« הקודםהמשך »
THE FRONTIERS OF PHILISTIA.
of a hill about three miles distant stands a little white-walled village, conspicuous by a lofty ruined tower. It is the Lod of the Old Testament, LYDDA of the New.' Here Peter "found a certain man named Æneas, which had kept his bed eight years, and was sick of the palsy. And Peter said unto him, Æneas, Jesus Christ maketh thee whole : arise, and make thy bed. And he arose immediately.” Here, too, he received the request of the saints at Joppa to visit them in their trouble at the death of Dorcas. As the road has remained unchanged from the earliest times, we can trace the whole route by which the sorrowing disciples came and the apostle returned with them. In hagiology, Lydda is distinguished as the birth-place of St. George, the patron saint of England. The church, the ruins of which are visible from a distance, was destroyed by Saladin, and restored by Richard Caur de Lion.
Soon after leaving Ramleh the road begins to ascend and the country grows wilder. We are approaching the elevated plateau on which Jerusalem stands, two thousand six hundred feet above the level of the sea. Up to the time of David the whole maritime plain over which we have been riding was held by the Philistines. The defiles and passes we are now about to enter formed the marches—the debatable ground, the possession of which was contested inch by inch during successive generations. A little to the north of us stood the city of Ekron, whither the Ark of God was brought from Ashdod. We can trace the path by which the milchkine, yoked to the new carton which the Ark was laid, left their calves behind them and “went along the highway, lowing as they went, and turned not aside to the right hand or to the left; and the lords of the Philistines went after them unto the border of Beth-shemesh. And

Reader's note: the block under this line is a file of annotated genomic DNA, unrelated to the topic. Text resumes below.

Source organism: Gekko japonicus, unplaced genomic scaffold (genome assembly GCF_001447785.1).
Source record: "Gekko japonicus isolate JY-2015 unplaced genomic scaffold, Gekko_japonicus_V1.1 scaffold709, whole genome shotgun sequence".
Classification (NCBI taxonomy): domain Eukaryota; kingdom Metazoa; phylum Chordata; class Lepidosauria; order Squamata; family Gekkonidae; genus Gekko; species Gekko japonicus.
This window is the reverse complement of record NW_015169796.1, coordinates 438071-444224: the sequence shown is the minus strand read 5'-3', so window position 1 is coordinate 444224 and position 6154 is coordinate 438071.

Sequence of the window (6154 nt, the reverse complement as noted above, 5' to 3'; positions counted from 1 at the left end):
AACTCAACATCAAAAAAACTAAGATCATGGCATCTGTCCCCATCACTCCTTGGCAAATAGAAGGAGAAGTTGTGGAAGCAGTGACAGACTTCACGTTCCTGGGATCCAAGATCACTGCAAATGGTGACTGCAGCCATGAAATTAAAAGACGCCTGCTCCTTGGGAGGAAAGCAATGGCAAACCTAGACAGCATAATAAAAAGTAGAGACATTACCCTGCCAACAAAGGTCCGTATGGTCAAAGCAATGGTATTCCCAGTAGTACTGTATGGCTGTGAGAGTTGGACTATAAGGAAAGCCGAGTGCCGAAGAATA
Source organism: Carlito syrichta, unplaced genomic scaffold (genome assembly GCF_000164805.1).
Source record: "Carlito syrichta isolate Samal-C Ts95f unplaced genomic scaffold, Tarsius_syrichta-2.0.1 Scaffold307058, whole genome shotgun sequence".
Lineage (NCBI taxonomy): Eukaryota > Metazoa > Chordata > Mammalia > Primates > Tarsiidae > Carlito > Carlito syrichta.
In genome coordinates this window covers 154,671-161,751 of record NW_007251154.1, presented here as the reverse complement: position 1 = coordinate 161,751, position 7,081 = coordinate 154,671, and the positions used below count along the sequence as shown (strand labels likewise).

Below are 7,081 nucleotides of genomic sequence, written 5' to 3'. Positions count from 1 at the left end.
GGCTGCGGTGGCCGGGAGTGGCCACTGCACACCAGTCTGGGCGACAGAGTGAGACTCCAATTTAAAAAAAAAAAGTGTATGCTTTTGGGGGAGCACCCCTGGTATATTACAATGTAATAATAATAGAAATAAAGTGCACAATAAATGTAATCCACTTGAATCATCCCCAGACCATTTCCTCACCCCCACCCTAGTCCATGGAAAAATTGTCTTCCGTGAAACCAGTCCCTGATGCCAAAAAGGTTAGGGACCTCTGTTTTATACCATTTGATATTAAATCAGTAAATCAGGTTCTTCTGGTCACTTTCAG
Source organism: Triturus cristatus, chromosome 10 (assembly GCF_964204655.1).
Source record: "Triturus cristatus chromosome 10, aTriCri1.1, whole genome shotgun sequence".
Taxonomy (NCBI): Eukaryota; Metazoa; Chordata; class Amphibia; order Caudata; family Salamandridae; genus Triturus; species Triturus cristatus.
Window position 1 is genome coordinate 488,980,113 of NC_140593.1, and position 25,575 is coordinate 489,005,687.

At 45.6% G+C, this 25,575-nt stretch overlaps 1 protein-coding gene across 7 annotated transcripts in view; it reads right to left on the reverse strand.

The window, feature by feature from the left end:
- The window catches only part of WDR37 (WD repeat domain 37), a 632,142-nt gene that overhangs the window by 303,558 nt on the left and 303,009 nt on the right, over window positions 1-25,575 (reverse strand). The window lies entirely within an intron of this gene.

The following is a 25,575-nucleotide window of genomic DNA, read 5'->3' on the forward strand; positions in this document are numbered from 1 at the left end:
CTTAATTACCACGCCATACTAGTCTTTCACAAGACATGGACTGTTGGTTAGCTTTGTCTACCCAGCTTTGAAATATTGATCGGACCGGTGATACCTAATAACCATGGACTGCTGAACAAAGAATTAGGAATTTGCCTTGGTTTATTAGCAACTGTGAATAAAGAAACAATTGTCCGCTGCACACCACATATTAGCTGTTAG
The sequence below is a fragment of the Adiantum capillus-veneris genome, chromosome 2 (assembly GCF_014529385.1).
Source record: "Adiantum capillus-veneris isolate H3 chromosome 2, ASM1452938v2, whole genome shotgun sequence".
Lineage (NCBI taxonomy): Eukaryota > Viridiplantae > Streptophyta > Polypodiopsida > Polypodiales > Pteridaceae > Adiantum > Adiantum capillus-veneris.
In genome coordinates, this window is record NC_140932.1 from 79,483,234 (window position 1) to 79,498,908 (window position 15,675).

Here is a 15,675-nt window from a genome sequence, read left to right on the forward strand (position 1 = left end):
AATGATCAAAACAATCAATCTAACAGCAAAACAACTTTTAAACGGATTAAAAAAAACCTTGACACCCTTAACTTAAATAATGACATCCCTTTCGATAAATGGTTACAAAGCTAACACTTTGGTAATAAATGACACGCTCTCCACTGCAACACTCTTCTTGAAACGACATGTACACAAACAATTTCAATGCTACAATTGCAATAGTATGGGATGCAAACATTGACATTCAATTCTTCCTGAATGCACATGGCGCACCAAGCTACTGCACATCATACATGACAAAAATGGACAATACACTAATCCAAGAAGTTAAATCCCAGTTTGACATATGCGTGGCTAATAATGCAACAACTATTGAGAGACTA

LYDDA. they of Beth-shemesh were reaping their wheat harvest in the valley : and they listed up their eyes, and saw the Ark, and rejoiced to sce it."? The names of Ekron and Bethshemesh are easily identified in Akir and Ain-shems. As we saw the green slopes of the hills with their fields of wheat and barley, and the labourers
'1 Chron. viii. 12. Ezra ii. 33. Neh. xi. 35. Acts ix. 32-39. ? Sam. vi. 12, 13.
busy in the light of the declining sun, it was easy to realise the whole scene. Tracing the history step by step and noting how the localities exactly fell into the requirements of the narrative, it was impossible not to be struck by the precise accordance of the one with the other.
Two traditional sites are now passed – El Latron, the name of which is said to be derived from its having been the abode of the penitent thief, and Amwâs, the ancient Nicopolis, long regarded as the EMMAUS Testament.' Though the identity of the latter site was for a thousand years unquestioned, and has recently been reasserted by the high authority of Dr. Robinson, it seems to me to be quite untenable. Its distance from Jerusalem is too great. The evangelist fixes it at “threescore furlongs ;"
Amwâs is a hundred and sixty. Robinson assumes an error in the mss., for which there is no authority ; nor is it credible that the disciples should have visited Jerusalem and returned hither in the same day, as the narrative requires, making a distance of forty miles.